Looking for a Big Economic Bump? It’s Looking Less Likely
The big economic bounce that some experts have confidently predicted for later in the year may turn out to be only a small bump.
It is not that the economy is weakening, or that a recession is in the offing. Rather it appears as if the pace of growth in 2017 will not be much faster than it was last year, or the year before that.
So even as the Commerce Department on Friday offered an upward revision of the first-quarter growth rate — to 1.2 percent from the 0.7 percent cited last month — other forecasters were lowering their sights for the current quarter.
The expectations have eroded amid fears of lackluster consumer spending and orders for durable goods, and new data on Thursday that showed a larger-than-anticipated trade deficit in April.
Instead of 4.1 percent growth in the second quarter, the Federal Reserve Bank of Atlanta’s widely followed GDPNow model now calls for a 3.7 percent rate. And the New York Fed reduced its rival Nowcasting estimate slightly to 2.1 percent. In March, that forecast stood at 3 percent.
In other words, the so-called new normal — steady but not spectacular growth that never reaches escape velocity — is beginning to resemble the old normal.
“We’re still on track for a 2 percent growth economy, give or take a little, but not a 3 percent economy,” said Diane Swonk, a veteran independent economist in Chicago. “It may not sound like much, but the difference is important.”
In a $17 trillion economy, it is a difference of $170 billion per year, which has major implications for corporate profits, worker pay and even the federal government’s bottom line.
The budget proposal released this week by the Trump administration assumes growth of about 3 percent annually, and President Trump has talked about annual growth of 4 percent or even more.
Neither figure is realistic, given the country’s aging population, and low growth in productivity, Ms. Swonk said.
“Those two factors make for headwinds that are hard to overcome,” she said. Although the kind of annual gains that Mr. Trump has targeted were achieved in the mid-2000s and the late 1990s, the economy’s underlying potential is not as strong now than it was then.
“It’s like trying to use old road maps in a GPS world,” Ms. Swonk said. “We need to acknowledge that.”
Not that an annual expansion in output of around 2 percent is terrible. That has been the average over the course of the recent recovery, which began almost exactly eight years ago, and is close to what economists like Mike Gapen at Barclays expect for this year and next.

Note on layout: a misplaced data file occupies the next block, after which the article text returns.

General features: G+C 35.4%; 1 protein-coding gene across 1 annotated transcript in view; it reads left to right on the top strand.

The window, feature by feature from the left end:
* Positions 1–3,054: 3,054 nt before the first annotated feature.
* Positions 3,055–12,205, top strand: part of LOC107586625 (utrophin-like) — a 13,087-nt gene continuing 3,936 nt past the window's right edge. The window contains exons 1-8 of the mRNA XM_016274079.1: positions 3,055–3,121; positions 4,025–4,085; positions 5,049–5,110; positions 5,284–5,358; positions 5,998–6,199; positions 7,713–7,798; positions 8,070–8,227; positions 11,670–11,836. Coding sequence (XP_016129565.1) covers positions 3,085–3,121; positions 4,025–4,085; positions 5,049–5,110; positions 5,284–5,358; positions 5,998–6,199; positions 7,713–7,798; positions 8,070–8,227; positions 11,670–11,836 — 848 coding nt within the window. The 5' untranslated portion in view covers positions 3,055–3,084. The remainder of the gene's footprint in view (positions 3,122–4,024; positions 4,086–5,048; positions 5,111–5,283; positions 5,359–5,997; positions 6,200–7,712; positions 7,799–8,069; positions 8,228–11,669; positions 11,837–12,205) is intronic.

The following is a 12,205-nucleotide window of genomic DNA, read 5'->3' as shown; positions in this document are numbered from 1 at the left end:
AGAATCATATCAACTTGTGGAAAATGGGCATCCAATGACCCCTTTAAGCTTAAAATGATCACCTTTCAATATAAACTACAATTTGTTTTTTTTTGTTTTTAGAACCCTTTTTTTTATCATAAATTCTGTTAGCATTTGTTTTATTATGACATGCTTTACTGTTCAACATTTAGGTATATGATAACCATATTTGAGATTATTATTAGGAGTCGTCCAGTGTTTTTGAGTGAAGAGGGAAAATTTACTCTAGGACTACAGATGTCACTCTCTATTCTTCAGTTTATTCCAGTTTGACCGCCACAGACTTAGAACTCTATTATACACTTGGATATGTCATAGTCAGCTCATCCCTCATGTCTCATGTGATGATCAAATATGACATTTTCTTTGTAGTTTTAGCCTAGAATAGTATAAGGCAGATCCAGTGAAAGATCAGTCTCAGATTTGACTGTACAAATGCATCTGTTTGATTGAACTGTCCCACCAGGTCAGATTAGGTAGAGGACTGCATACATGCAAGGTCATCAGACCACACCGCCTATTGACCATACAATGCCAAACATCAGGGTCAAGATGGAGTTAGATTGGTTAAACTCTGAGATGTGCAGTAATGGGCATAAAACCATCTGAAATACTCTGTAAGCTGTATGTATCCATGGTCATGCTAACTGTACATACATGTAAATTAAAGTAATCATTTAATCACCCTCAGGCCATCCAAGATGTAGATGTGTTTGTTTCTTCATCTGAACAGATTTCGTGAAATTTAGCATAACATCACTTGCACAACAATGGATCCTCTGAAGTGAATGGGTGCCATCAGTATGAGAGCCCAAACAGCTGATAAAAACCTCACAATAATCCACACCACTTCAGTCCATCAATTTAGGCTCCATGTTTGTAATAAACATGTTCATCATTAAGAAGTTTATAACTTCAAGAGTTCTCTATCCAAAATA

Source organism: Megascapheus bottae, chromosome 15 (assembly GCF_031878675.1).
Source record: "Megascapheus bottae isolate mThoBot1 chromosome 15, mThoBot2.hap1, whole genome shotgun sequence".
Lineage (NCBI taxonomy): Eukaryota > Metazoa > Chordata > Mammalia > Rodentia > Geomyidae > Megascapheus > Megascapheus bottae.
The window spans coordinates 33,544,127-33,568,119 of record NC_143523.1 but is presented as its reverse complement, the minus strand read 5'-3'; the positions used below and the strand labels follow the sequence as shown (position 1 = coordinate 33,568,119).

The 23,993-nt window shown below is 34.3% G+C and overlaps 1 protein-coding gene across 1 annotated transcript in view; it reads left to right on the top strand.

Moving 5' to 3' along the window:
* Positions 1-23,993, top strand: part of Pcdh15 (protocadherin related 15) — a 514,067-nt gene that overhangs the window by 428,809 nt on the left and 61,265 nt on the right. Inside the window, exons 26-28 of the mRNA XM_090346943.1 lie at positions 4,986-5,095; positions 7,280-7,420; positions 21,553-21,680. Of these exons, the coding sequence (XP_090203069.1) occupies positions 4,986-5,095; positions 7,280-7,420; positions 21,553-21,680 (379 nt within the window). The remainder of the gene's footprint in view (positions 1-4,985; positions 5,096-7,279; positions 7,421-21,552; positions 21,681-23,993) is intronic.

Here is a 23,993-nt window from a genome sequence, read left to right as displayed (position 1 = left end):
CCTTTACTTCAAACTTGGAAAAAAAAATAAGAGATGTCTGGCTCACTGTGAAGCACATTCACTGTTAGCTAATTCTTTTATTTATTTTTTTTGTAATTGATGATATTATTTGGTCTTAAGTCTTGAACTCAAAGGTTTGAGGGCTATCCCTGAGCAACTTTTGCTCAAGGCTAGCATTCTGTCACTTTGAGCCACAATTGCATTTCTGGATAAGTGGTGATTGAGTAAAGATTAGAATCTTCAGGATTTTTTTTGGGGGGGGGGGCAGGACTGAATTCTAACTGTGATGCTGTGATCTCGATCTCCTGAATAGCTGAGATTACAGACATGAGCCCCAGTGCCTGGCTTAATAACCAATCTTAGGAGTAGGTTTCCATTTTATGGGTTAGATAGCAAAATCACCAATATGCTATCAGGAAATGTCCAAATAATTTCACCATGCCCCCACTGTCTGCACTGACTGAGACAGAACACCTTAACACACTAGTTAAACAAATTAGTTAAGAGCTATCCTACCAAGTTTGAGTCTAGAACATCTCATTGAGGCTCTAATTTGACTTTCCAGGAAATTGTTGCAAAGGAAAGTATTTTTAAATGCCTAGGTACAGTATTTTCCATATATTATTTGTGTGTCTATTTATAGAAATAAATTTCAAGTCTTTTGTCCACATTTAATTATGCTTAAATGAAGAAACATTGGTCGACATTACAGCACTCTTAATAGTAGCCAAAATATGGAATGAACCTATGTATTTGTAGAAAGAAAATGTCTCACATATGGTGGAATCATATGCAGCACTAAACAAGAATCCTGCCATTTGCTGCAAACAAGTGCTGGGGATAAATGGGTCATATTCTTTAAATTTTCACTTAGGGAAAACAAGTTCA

Typically, quarterly data is volatile, but in recent years, first-quarter growth estimates have been especially unpredictable. This year, as was true in 2014 and 2011, growth appears to have been very weak in the first quarter. Experts expect a rebound in subsequent quarters in 2017, as happened in those previous years.
Early this year, output was also reduced slightly by warm temperatures in many parts of the United States, slowing demand for energy from utilities.
One key indicator for the current quarter will come on Thursday, when the latest monthly data for auto sales is released. Slightly lower car sales reduced growth by about 0.4 percentage points in the first quarter, according to Mr. Gapen.
On an annual basis, demand for cars has been running just over 17 million. If the number sinks below that threshold, expectations may have to be adjusted downward again for the second quarter, which ends on June 30.
On the other hand, Mr. Gapen noted that Asia, Europe and other markets are finally growing in sync with the United States, rather than there being rotating global weak spots.
“We don’t have a problem child,” he said. “In previous years, it was the fiscal cliff in the U.S., or debt fears in Europe or a hard landing in China. Global growth is more synchronized, without any individual pillars showing weakness.”